Gastroenterology nurses have their standard RN certification along with an associates or bachelors degree of science in nursing. These nurses help diagnose and treat problems with the gastrointestinal tract and digestive system such as the esophagus, stomach, intestines, colon, and rectum. They also assist gastroenterology physicians in surgery when the situation warrants.
Some of the more common problems of the GI tract that Gastroenterology nurses will help treat are: Appendicitis, Bowel Obstruction, Celiac Disease, Constipation, Crohn’s Disease, Diarrhea, Diverticulosis, Diverticulitis, Gallstones, Hemorrhoids, Lactose Intolerance, Peptic Ulcer Disease, Heartburn/GERD, Inflammatory Bowel Disease, Irritable Bowel Syndrome and Ulcerative Colitis.
GI nurses are also known as endoscopy nurses due to their experience in assessing, planning and implementation of upper gastrointestinal and endoscopic procedures.
One of the common ailments today that older adults wind up seeing a gastroenterology nurse at some point is a condition known as Diverticulosis, and in severe cases where infection sets in as a result, Diverticulitis. This is a condition in the colon where small pockets form in the colon and bodily waste collects in those pockets and the pockets eventually become inflamed and infected causing severe pain. This condition warrants a hospital stay and a lot of antibiotics. In some cases these infected pockets can rupture allowing bodily waste to enter into the body which requires surgery and if a ruptured colon pocket is not treated in time, can lead to death. You’ll also get to meet a GI nurse if you have to have a colonoscopy.
Some of the common gastrointestinal problems that GI nurses will face and treat in the scope of their duties are ulcers, dyspepsia, carcinoma and dysphagia. These conditions can and often cause patients to experience mild to severe abdominal pain, internal bleeding and can even lead to cancer in some cases (more at https://www.mesotheliomahelp.org/mesothelioma/).
Gastroenterology Nurses work with and implement a variety of medical equipment under the direction of a physician. Some of the equipment that these nurses use on a daily basis are; computerized topography scans such as ultrasound, gastroscope which is used to perform an esophagogastroduodenoscopy (EGD/OGD), Duodenoscope which is used to perform an ERCP procedure, Enteroscope which is used to perform push enteroscopy, a Colonoscope which is used to perform a colonoscopy, flexible sigmoidoscope which is used to perform a flexible sigmoidoscopy, a rigid sigmoidoscope which is used to perform rigid sigmoidoscopy, ultrasound endoscope which is used to perform an endoscopic ultrasound (EUS) procedure, a video capsule which is used to perform video capsule enteroscopy, endoscopy snare which is used to perform polypectomy and endoscopic foreign body removal, Band ligator which is used to perform variceal band ligation, using a Sengstaken-Blakemore tube which is used in the management of bleeding esophageal varices, a Balloon dilator which is used to perform esophageal balloon dilatation, pyloric dilatation or ileocolonic dilatation, a Savary-Gilliard dilator which is used to perform esophageal bougie dilatation, a device known as a Heater probe which is used to perform endoscopic heater probe thermocoagulation of bleeding blood vessels, an APC unit which is used to perform endoscopic Argon plasma coagulation, a PEG tube which is used to perform percutaneous endoscopic gastrostomy, and a Menghini needle or Tru-Cut needle which is used to perform a percutaneous liver biopsy.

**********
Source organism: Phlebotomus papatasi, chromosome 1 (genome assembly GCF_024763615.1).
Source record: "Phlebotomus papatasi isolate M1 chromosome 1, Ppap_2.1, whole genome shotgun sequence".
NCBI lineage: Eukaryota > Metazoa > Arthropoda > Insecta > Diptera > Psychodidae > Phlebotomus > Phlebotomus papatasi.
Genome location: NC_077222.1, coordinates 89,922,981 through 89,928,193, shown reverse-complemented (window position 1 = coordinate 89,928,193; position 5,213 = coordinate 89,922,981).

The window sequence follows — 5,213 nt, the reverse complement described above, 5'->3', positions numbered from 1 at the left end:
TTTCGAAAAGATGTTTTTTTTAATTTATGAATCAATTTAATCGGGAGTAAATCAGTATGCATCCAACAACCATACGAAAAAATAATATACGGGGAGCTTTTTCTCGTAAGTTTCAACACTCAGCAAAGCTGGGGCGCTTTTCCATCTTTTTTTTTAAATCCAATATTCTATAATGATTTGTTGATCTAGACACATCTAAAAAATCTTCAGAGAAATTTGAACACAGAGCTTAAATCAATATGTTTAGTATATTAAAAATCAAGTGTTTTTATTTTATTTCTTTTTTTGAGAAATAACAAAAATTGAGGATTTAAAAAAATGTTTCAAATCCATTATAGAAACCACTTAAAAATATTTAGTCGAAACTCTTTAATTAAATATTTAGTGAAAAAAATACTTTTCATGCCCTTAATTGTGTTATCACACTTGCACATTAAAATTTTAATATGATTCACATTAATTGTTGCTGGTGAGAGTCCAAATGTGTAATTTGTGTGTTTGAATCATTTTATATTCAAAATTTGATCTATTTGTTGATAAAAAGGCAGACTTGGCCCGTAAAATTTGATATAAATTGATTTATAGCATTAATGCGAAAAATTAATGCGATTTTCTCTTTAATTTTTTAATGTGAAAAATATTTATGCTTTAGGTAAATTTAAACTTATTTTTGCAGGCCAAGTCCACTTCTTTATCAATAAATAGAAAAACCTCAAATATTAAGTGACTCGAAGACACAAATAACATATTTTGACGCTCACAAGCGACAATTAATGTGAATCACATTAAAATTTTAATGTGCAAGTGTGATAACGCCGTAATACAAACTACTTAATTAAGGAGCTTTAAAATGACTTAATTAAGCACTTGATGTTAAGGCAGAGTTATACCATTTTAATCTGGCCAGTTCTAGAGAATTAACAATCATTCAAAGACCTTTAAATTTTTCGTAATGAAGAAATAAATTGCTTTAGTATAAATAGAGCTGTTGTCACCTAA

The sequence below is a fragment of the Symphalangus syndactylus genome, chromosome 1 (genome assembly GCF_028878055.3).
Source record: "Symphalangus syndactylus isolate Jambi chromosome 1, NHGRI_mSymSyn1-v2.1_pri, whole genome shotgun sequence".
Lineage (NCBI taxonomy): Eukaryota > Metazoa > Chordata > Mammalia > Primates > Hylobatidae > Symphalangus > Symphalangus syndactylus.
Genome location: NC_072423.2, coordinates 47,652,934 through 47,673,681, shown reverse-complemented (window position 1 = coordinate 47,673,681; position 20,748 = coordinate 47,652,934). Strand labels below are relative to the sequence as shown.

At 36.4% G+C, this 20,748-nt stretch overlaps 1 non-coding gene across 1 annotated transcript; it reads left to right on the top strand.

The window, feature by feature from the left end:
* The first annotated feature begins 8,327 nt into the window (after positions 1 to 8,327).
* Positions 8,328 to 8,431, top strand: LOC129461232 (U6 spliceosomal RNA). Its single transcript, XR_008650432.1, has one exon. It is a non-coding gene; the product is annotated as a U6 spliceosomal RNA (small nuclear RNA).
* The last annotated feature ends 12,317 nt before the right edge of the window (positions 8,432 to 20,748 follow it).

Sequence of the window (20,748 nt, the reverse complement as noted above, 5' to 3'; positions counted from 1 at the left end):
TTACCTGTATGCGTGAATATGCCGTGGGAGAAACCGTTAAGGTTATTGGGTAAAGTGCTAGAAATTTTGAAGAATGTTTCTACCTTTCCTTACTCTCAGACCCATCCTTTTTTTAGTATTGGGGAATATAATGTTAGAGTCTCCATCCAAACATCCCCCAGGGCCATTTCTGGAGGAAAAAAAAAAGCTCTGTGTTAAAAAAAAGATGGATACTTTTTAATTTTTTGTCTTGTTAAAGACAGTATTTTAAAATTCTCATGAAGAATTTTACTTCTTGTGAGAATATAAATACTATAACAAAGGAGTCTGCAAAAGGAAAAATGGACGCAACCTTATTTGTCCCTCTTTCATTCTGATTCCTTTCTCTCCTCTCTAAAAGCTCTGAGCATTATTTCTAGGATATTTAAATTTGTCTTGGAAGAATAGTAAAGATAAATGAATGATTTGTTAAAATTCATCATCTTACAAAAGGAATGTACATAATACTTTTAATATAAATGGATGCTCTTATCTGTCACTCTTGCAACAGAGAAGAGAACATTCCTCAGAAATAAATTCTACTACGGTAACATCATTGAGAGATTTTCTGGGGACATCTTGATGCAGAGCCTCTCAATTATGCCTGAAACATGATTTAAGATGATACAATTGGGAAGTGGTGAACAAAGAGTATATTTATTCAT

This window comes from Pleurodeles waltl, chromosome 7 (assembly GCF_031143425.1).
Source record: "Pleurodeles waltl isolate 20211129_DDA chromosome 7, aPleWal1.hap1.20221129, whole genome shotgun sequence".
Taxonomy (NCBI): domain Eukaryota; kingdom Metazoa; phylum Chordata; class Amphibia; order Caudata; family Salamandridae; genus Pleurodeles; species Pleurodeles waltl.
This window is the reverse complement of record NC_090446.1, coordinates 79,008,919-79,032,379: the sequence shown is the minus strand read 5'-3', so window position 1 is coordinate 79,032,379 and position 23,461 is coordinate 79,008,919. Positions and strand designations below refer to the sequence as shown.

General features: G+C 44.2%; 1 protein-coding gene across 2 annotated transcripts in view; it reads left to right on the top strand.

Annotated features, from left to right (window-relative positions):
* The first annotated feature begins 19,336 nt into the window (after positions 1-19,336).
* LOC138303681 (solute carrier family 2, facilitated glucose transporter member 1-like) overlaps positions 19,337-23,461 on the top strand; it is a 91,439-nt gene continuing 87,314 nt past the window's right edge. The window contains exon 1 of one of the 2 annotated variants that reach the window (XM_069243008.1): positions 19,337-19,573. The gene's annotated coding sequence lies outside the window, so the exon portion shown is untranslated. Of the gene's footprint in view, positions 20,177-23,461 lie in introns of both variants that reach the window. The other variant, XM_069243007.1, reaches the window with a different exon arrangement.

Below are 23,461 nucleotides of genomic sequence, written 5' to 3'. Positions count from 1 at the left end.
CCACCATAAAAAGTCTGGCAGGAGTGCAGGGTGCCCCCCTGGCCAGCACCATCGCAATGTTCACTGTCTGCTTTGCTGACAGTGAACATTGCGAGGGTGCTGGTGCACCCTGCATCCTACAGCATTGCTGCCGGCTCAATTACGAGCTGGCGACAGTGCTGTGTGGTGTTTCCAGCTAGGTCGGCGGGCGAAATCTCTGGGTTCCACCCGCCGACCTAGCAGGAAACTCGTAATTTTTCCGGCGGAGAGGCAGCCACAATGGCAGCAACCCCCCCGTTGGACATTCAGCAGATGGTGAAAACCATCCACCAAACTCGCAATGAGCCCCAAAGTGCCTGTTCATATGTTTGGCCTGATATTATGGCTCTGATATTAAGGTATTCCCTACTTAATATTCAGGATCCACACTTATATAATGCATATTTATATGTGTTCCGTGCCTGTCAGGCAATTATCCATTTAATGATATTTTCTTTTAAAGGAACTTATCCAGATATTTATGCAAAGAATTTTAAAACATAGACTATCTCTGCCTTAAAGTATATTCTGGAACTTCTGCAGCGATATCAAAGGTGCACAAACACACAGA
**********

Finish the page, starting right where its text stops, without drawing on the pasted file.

So as you can see, GI nurses use and or assist physicians using a wide variety of medical equipment specific and unique to their profession. Nurse practitioners also work in this specialty and often perform the above procedures with regular GI Nurses under their charge.
To become a gastroenterology / endoscopy nurse you must first enroll in and graduate from basic nursing school with an associates or bachelors degree. Then after obtaining their nursing degree, registered nurses who wish to gain certification in gastroenterology, must work in a gastroenterology setting full time for at least two years with a minimum of 2,000 hours, or the part-time equivalent of 4000 hours in a five-year period. In addition to the above requirements, nurses will need to provide the endorsement of at least two gastroenterology practitioners or physicians in order to take the certification exam.
Gastroenterology nurses are certificated from the American Board of Certification for Gastroenterology Nurses (ABCGN) and the required certification exam is called the Certified Gastroenterology Registered Nurse exam (CGRN).
The salary for Gastroenterology / Endoscopy nurses vary on a number of factors but as a guide for full time GI nurses, the salary ranges are from $55,000.00 to $99,000.00 per year with a median average of $80,000.00. If you are tired of being a nurse because of your current specialty, it may be worth it for you to investigate becoming a GI nurse.
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